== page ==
MIGUEL: We were really concerned in the first year. We just didn’t know what the reaction would be in these communities together with a non-profit organization we were working with and with the ministry of health. We held meetings in all the communities where deworming was going to get rolled out to explain the drugs to them, explain the health problem. And we had a take-up of about 75 percent. 

So it’s actually not that different than when we think about vaccine hesitancy in the U.S. now we think 30 percent of people are pretty reluctant. The vast majority of people did end up getting treated and of course that’s really important because as I mentioned, it’s really other people’s worm infections that enter the environment and fecal matter that re-infect you. So treating a large share of the community becomes very important for control.

LEVITT: It’s what economists call an externality — your being treated for the worms has a benefit to everyone else in the same way that your being vaccinated helps everyone else. But that creates some problems for study design because the typical randomized experiment, you randomize across people. And then you compare the people who got the treatment to the people who didn’t get the treatment. But obviously you can’t do that in this setting. So you had to do something different in your randomization, right?

MIGUEL: Exactly. Some of the early studies before us, there were a handful of small-scale experiments on deworming that did randomize at the individual level. But those studies are problematic methodologically for exactly the reason you said, if we’re treating some folks in a community or in a school and not others, the untreated are benefiting from the treatment status of people nearby because they’re getting infected less. So the design that we used was what’s called a cluster-randomized design, where all the kids in a given school community would get treated. Those would be treatment schools. And then there were control schools. Now to be clear, the way the design was set up is eventually all the schools in the area received deworming, but it was staggered in over about three years. So there were early treatment schools and then these late treatment schools are like our control. In the early treatment schools, we tried to treat everybody and that allowed for the benefits of externalities to be realized and also allowed us to compare effects more reliably between the treatment and control schools, better than if we had randomized at the individual level.

LEVITT: So the way you’re describing it, it sounds like at the time you were doing this deworming was controversial and not that well known — or not very widespread? Is that true or it just hadn’t really been studied in an experimental way?

MIGUEL: The W.H.O. had already issued a recommendation in the early nineties for mass deworming treatment but the research on deworming at scale was really limited. So we worked across 75 different school communities with over 30,000 kids in the sample, so a pretty large sample, to be collecting data on. The other thing that was different about what we did at the time is we weren’t just looking at health outcomes. We did look at those, but we were very interested in the educational benefits, and the broader human capital formation effects of improving child health. So we measured child school attendance, dropouts, test scores to see if improving child health in a setting where basically all these kids have worm infections, if that would lead to improvements in schooling. And that was a really novel aspect of the research at the time.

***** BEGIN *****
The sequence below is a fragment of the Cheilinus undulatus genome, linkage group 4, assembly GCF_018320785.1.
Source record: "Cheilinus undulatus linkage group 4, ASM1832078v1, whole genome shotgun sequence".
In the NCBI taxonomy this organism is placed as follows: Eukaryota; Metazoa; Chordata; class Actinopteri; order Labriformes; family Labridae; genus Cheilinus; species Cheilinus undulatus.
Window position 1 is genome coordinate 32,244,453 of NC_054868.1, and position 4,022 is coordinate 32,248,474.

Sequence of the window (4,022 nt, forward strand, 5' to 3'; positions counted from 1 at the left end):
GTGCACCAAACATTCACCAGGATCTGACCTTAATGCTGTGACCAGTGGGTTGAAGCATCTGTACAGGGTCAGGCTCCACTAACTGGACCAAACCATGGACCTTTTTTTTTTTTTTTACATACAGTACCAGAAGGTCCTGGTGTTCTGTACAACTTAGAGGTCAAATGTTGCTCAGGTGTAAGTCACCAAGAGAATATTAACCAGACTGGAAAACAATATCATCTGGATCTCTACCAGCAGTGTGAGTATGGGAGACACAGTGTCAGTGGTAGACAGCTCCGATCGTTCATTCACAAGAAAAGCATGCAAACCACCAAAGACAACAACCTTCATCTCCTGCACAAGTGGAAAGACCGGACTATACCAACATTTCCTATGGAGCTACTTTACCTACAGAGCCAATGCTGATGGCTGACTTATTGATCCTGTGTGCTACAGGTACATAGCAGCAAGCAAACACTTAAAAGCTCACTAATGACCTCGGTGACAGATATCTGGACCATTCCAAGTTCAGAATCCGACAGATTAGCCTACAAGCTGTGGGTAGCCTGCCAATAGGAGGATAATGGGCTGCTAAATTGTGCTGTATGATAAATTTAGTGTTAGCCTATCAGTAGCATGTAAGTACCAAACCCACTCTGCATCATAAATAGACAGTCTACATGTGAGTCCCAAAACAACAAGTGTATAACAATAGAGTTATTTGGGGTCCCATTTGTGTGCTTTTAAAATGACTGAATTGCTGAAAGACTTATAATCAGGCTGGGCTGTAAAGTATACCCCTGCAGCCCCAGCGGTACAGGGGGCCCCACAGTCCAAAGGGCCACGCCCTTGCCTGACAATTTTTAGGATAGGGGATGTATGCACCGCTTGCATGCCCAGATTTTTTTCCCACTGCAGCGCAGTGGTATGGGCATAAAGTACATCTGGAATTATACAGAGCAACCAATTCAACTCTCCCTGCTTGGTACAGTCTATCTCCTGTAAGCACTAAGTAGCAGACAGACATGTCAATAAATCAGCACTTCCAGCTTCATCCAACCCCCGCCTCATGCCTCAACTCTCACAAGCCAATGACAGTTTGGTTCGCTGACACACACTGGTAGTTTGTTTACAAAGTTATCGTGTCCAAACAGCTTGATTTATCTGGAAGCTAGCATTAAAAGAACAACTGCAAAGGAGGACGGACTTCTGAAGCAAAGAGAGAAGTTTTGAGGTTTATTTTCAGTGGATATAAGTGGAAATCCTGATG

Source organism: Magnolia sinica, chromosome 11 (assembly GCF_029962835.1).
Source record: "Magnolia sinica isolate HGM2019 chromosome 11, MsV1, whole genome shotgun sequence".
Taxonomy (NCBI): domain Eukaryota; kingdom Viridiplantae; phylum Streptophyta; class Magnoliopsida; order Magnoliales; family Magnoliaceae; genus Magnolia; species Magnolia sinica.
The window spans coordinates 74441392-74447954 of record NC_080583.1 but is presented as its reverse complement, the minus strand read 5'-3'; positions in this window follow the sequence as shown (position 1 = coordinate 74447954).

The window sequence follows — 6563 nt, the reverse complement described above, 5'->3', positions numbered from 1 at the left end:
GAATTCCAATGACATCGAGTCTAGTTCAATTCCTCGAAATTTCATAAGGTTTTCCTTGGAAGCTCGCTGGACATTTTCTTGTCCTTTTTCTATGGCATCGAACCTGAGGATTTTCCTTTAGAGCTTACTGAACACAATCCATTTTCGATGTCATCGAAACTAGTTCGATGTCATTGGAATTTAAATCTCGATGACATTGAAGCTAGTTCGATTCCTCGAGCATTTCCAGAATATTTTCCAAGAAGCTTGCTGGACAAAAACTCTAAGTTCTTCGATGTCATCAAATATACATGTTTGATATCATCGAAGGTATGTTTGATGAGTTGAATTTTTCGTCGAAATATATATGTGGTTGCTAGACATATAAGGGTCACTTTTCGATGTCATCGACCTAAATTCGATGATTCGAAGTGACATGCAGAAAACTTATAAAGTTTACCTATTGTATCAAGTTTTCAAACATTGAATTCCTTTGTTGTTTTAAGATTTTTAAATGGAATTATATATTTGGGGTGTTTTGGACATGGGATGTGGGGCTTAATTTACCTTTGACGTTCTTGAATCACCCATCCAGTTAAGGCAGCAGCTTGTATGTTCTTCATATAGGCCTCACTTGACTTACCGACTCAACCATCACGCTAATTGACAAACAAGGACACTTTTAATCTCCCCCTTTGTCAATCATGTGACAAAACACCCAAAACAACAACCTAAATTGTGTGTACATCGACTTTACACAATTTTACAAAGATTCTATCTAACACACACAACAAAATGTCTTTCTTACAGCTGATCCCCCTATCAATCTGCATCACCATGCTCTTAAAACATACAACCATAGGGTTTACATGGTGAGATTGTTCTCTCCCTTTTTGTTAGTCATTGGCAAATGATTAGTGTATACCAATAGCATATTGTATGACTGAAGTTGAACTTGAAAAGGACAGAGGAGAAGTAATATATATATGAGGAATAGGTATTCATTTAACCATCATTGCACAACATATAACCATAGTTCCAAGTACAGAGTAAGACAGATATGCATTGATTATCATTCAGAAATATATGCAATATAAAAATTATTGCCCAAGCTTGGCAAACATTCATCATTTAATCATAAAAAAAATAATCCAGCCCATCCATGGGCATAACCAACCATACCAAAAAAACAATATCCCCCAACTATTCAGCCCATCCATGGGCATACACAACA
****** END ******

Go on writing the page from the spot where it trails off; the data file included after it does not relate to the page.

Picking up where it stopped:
LEVITT: Yeah. So you looked over a three or four-year period. And what did you find? 

MIGUEL: First of all, in terms of schooling, there was a sharp reduction in school absenteeism in the schools that received deworming. So absenteeism was quite high in these schools on average. About 25 percent of kids were out of school on a given day over the few years we collected data. But that fell by about six percentage points. So about a quarter, in the treatment schools. And that was a really striking reduction, especially for a treatment that was so cheap. 

The second thing that we found, and this is where the externalities come in, is we were able to estimate the effects of the treatment on the health outcomes, even of kids who were not living in or attending these treatment schools. We found that providing deworming drugs in a particular elementary school actually reduced infection levels of kids that lived up to four kilometers away. So we also provided some new evidence on the importance of treatment externalities for deworming drugs. And that’s something that even though externalities has been central to public economic theory and core-economic theory for a long time, actually demonstrating the magnitude of those externalities, empirically, had been challenging.

LEVITT: So those results sound pretty good, but they don’t sound revolutionary exactly. I’ve had the impression that deworming was roughly the single best thing we have going in development economics. Am I wrong about that?

MIGUEL: No. Well, that the first study that looked at schooling was really just the beginning. So, once we found those schooling estimates, we kept studying and tracking this sample of kids over time. And we had the idea that if we do improve kids’ health, we do improve their schooling, that could really affect their life in many different ways. So we put in place a data collection project called the Kenya Life Panel Survey, K.L.P.S., that has now been tracking these kids for 23 years. So it started in 1998 with the school deworming project and now instead of being 10-years-old, eight years old, 12 years old, these folks are in their mid-30s.